190. Honnold, supra note 7, at 439.

191. See Secretariat Commentary on art. 63 of the 1978 Draft, supra note 140, 4. The match-up indicates that paragraph (1) of art. 63 of the 1978 Draft and paragraph (1) of art. 72 CISG are substantially identical. Paragraphs (2) and (3) of the Official Text are new; see the match-up, available online at <http://www.cisg.law.pace.edu/cisg/text/matchup/matchup-d-72.html>. See also Kritzer, supra note 61, at 466; Leser, supra note 144, at 541; Lookofsky, supra note 6, at 150. Leif Sevón, Obligations of the Buyer under the UN Convention on Contracts for the International Sale of Goods, in International Sale of Goods: Dubrovnik Lectures 203, 228 (Petar Sarcevic & Paul Voken eds., Oceana Publications 1986), however, states that "as the seller may even resort to a requirement for performance after the buyer's breach has amounted to a fundamental breach, it can hardly be assumed that the buyer could, at this stage, require the seller to take steps to mitigate his damage."

192. Bennett, supra note 121, at 529.

193. Honnold, supra note 7, at 438.

194. According to art. 9:304 PECL, "where prior to the time for performance by a party it is clear that there will be a fundamental non-performance by it, the other party may terminate the contract."

195. According to art. 7.3.3 UNIDROIT Principles, "where prior to the date for performance by one of the parties it is clear that there will be a fundamental non-performance by that party, the other party may terminate the contract."

196. Chengwei, supra note 11, 9.6.1.

197. Eiselen, Remarks on the Manner in which the UNIDROIT Principles of International Commercial Contracts May be Used to Interpret or Supplement Articles 71 and 72 of the CISG, supra note 111.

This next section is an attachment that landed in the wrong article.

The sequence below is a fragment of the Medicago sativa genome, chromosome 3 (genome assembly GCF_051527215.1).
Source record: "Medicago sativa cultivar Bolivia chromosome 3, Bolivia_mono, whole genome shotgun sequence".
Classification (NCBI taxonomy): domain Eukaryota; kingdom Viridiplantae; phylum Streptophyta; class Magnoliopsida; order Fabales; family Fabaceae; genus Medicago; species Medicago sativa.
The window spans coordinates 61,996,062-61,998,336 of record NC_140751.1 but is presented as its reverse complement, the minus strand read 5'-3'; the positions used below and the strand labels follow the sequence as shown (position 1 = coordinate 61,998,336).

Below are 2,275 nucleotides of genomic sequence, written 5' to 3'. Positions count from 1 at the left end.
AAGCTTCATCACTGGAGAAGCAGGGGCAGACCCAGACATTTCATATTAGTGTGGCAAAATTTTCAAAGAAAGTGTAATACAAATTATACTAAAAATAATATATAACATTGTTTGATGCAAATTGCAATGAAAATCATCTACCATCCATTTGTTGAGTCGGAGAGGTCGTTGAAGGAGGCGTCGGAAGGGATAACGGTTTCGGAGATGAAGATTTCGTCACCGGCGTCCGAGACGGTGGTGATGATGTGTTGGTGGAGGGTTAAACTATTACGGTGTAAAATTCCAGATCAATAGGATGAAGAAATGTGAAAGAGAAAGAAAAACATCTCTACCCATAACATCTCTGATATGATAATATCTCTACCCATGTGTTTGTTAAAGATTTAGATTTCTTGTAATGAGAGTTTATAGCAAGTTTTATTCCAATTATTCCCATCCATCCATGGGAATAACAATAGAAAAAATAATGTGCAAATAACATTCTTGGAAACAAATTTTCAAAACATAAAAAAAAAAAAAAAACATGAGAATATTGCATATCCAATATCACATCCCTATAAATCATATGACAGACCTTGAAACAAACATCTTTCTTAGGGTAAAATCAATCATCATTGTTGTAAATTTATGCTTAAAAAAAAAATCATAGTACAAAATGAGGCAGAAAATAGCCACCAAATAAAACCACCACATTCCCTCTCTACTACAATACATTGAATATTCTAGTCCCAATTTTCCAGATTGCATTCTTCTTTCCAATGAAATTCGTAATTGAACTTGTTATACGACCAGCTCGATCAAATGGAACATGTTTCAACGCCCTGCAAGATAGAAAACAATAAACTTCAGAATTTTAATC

198. Chengwei, supra note 11, 9.6.1.

199. Commission on European Contract Law, supra note 134, at 417.

200. Commission on European Contract Law, supra note 134, at 417.

201. Commission on European Contract Law, supra note 134, at 417; Chengwei, supra note 11, 9.6.2.

202. For examples of situations in which it is clear that a fundamental breach will be committed, see supra III.2.

203. Eiselen, Remarks on the Manner in which the UNIDROIT Principles of International Commercial Contracts May be Used to Interpret or Supplement Articles 71 and 72 of the CISG and Remarks on the Manner in which the Principles of European Contract Law May Be Used to Interpret or Supplement Articles 71 and 72 of the CISG, supra note 111.

204. Eiselen, Remarks on the Manner in which the UNIDROIT Principles of International Commercial Contracts May be Used to Interpret or Supplement Articles 71 and 72 of the CISG and Remarks on the Manner in which the Principles of European Contract Law May Be Used to Interpret or Supplement Articles 71 and 72 of the CISG, supra note 111.

205. Eiselen, Remarks on the Manner in which the UNIDROIT Principles of International Commercial Contracts May be Used to Interpret or Supplement Articles 71 and 72 of the CISG and Remarks on the Manner in which the Principles of European Contract Law May Be Used to Interpret or Supplement Articles 71 and 72 of the CISG, supra note 111.

206. Chengwei, supra note 11, 9.6.3; see also Eiselen, Remarks on the Manner in which the UNIDROIT Principles of International Commercial Contracts May be Used to Interpret or Supplement Articles 71 and 72 of the CISG and Remarks on the Manner in which the Principles of European Contract Law May Be Used to Interpret or Supplement Articles 71 and 72 of the CISG, supra note 111.

207. Eiselen, Remarks on the Manner in which the UNIDROIT Principles of International Commercial Contracts May be Used to Interpret or Supplement Articles 71 and 72 of the CISG, supra note 111.

208. Eiselen, Remarks on the Manner in which the Principles of European Contract Law May Be Used to Interpret or Supplement Articles 71 and 72 of the CISG, supra note 111.

209. See Eiselen, Remarks on the Manner in which the UNIDROIT Principles of International Commercial Contracts May be Used to Interpret or Supplement Articles 71 and 72 of the CISG, supra note 111.

210. Chengwei, supra note 11, 9.7.2; see UNIDROIT, Official Commentary on Art. 7.3.4, 3, available online at <http://www.cisg.law.pace.edu/cisg/principles/uni71,72.html>, and Commission on European Contract Law, Comment and Notes on PECL 8:105, in Principles of European Contract Law: Parts I and II 370, 371 (Ole Lando and Hugh Beale eds., Kluwer Law International 2000), available online at <http://www.cisg.law.pace.edu/cisg/text/peclcomp71.html#8:105>.

211. This opinion is not unanimous. See supra II.6..

212. See Eiselen, Remarks on the Manner in which the UNIDROIT Principles of International Commercial Contracts May be Used to Interpret or Supplement Articles 71 and 72 of the CISG, supra note 111.